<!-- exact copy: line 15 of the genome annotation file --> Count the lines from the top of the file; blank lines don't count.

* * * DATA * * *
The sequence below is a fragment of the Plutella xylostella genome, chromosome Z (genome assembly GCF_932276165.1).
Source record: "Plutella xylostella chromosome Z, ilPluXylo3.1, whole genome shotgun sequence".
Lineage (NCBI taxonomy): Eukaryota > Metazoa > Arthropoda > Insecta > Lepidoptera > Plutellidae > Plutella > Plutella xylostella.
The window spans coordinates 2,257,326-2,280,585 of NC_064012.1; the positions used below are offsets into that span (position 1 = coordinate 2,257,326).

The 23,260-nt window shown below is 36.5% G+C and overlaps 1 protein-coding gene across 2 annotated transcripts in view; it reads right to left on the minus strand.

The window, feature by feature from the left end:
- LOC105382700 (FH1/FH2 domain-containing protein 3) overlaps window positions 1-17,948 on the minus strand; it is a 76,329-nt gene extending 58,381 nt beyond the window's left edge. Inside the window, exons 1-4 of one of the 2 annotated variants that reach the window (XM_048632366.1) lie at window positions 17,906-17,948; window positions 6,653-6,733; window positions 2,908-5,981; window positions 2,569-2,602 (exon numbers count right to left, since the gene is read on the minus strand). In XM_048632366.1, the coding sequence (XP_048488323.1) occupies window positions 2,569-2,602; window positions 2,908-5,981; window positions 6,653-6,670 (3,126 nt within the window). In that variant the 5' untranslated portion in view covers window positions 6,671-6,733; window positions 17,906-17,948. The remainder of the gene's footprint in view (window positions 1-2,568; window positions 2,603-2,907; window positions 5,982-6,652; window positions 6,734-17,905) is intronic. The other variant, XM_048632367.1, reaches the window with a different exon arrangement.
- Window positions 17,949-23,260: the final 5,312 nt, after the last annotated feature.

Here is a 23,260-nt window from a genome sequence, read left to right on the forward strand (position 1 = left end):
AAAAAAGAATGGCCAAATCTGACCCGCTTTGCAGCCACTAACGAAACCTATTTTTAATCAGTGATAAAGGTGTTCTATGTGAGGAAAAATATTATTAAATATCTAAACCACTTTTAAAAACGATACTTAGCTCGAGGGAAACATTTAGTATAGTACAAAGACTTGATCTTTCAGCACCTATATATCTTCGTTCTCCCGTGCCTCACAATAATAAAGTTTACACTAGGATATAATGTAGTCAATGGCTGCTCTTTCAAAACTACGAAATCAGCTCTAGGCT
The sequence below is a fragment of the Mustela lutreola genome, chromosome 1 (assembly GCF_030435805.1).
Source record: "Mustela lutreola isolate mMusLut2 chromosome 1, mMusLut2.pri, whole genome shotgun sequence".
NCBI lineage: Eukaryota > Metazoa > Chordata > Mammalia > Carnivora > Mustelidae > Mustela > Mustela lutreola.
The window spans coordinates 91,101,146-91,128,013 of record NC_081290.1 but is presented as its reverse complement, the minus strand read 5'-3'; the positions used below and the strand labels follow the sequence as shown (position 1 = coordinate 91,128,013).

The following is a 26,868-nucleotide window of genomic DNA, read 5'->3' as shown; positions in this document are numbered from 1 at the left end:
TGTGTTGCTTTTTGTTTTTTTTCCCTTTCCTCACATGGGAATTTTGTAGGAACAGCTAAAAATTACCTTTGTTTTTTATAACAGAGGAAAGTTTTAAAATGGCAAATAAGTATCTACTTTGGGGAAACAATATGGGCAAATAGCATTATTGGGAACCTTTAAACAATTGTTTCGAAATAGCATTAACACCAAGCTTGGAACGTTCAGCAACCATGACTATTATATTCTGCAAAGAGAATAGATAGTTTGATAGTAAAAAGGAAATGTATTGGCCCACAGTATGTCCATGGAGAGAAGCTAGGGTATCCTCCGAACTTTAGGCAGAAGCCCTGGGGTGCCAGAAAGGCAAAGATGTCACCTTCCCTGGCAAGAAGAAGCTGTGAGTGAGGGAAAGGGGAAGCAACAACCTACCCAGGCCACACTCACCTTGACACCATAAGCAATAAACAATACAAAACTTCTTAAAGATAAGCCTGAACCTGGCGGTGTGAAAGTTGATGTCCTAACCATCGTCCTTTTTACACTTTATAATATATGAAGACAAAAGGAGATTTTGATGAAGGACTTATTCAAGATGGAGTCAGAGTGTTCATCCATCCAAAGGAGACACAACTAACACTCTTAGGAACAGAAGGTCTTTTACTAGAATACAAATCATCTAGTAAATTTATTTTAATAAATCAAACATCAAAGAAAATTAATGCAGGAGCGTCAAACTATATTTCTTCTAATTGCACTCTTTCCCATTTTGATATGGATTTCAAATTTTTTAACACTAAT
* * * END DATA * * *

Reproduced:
The following is a 26,868-nucleotide window of genomic DNA, read 5'->3' as shown; positions in this document are numbered from 1 at the left end: